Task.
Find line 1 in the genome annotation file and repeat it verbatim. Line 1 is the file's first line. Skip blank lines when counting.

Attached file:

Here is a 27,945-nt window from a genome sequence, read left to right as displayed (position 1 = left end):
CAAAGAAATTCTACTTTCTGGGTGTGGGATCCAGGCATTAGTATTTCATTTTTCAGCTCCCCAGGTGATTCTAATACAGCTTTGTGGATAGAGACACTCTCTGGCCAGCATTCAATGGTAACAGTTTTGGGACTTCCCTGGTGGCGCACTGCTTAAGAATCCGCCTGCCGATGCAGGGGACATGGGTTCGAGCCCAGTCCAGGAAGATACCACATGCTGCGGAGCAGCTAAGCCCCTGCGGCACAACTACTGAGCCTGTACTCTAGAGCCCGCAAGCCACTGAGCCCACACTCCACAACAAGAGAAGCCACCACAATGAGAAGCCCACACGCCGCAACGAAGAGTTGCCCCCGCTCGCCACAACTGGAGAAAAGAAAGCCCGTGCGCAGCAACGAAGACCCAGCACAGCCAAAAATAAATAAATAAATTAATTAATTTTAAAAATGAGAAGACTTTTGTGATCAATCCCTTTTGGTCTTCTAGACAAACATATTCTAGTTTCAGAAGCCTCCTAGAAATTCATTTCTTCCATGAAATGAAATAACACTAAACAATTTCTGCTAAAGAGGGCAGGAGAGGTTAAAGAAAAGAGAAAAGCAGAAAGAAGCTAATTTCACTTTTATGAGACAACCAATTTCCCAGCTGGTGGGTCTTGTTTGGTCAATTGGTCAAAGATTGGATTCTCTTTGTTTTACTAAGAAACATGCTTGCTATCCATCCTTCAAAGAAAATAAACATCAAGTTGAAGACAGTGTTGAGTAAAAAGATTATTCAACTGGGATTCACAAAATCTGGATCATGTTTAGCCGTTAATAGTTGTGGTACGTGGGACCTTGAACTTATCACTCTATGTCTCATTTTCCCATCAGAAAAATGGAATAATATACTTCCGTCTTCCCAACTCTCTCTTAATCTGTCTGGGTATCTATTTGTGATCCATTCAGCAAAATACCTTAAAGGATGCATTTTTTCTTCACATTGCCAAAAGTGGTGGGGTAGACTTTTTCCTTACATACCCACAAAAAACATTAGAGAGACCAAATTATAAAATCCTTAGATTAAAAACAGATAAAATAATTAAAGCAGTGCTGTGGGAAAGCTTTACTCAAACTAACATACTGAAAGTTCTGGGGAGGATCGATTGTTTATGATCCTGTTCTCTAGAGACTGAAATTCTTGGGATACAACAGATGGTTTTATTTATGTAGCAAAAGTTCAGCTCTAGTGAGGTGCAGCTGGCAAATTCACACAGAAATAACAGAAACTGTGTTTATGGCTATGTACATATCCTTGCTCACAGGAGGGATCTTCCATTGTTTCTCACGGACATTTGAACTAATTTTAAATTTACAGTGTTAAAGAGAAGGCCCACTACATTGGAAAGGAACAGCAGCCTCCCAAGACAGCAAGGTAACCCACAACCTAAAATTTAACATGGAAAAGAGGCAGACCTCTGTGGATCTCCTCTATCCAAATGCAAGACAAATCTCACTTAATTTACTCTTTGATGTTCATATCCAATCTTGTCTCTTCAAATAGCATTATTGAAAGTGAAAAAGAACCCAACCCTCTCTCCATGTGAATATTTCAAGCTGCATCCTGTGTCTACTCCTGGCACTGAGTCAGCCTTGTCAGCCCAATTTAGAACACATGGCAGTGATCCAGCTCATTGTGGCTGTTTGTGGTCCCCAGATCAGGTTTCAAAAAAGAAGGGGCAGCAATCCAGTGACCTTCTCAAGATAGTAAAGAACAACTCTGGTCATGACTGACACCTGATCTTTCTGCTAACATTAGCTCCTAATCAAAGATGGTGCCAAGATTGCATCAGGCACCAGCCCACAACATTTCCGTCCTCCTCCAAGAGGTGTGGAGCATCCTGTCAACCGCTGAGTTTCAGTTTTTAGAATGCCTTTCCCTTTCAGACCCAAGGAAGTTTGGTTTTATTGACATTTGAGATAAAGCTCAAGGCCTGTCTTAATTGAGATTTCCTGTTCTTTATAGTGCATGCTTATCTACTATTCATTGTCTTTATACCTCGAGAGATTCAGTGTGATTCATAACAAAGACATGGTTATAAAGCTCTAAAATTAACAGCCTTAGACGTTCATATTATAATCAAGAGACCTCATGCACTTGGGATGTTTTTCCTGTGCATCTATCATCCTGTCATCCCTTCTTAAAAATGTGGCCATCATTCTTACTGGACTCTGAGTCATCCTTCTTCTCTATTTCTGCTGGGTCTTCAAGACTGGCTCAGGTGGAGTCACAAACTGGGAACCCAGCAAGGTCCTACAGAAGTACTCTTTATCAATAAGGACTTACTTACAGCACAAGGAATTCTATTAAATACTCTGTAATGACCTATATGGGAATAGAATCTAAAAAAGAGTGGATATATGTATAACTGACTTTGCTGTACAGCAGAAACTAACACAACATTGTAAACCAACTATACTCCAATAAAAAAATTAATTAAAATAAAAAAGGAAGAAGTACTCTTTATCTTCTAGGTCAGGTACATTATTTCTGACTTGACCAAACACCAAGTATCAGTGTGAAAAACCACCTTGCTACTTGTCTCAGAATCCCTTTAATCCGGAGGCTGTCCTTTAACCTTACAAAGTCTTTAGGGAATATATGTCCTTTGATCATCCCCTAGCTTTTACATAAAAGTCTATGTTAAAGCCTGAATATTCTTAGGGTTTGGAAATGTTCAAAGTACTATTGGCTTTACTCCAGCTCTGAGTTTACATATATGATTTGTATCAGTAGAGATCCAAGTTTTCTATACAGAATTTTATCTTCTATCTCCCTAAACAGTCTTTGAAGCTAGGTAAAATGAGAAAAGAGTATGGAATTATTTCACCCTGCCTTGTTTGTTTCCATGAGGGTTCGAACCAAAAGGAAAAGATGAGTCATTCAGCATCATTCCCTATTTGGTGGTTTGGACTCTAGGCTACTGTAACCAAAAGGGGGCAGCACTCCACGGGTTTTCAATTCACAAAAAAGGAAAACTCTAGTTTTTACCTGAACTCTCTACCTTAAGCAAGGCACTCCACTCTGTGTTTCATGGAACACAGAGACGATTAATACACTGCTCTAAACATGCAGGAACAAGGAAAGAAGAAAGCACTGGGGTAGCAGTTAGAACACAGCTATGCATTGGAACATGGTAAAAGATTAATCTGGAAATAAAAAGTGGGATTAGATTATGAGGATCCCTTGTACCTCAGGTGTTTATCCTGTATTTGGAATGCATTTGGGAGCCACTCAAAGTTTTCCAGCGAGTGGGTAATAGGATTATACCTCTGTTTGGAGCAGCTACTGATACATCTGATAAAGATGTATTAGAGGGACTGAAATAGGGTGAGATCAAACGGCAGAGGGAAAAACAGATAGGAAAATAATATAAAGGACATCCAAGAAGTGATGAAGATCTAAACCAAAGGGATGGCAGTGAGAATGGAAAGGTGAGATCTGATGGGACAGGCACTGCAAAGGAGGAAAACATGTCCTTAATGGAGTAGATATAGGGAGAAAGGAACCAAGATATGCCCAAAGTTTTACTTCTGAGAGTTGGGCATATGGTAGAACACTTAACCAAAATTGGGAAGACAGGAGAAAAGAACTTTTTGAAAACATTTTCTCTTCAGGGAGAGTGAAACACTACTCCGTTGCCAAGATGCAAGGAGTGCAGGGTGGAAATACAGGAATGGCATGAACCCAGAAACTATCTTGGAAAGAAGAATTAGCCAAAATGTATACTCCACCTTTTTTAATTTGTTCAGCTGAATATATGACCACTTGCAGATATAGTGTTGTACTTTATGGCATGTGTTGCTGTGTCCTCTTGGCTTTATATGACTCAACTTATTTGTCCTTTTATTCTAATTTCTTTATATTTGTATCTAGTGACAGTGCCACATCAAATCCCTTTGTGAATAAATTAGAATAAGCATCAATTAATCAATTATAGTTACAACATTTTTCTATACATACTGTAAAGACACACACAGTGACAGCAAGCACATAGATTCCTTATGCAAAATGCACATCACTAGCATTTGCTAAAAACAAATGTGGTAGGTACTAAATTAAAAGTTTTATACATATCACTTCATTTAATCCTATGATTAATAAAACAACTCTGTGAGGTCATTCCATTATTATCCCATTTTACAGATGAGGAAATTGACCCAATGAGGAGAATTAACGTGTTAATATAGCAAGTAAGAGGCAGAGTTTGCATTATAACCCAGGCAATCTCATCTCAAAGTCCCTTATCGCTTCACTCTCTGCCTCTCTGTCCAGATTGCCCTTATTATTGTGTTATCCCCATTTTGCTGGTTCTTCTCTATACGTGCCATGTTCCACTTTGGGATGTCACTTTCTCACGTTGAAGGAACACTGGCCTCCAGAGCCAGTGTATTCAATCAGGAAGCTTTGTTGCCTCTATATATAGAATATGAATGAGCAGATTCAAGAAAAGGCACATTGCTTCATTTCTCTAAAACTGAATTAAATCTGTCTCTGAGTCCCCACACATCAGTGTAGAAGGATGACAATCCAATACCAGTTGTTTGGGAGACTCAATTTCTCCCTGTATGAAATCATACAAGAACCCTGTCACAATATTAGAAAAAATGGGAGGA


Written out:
Here is a 27,945-nt window from a genome sequence, read left to right as displayed (position 1 = left end):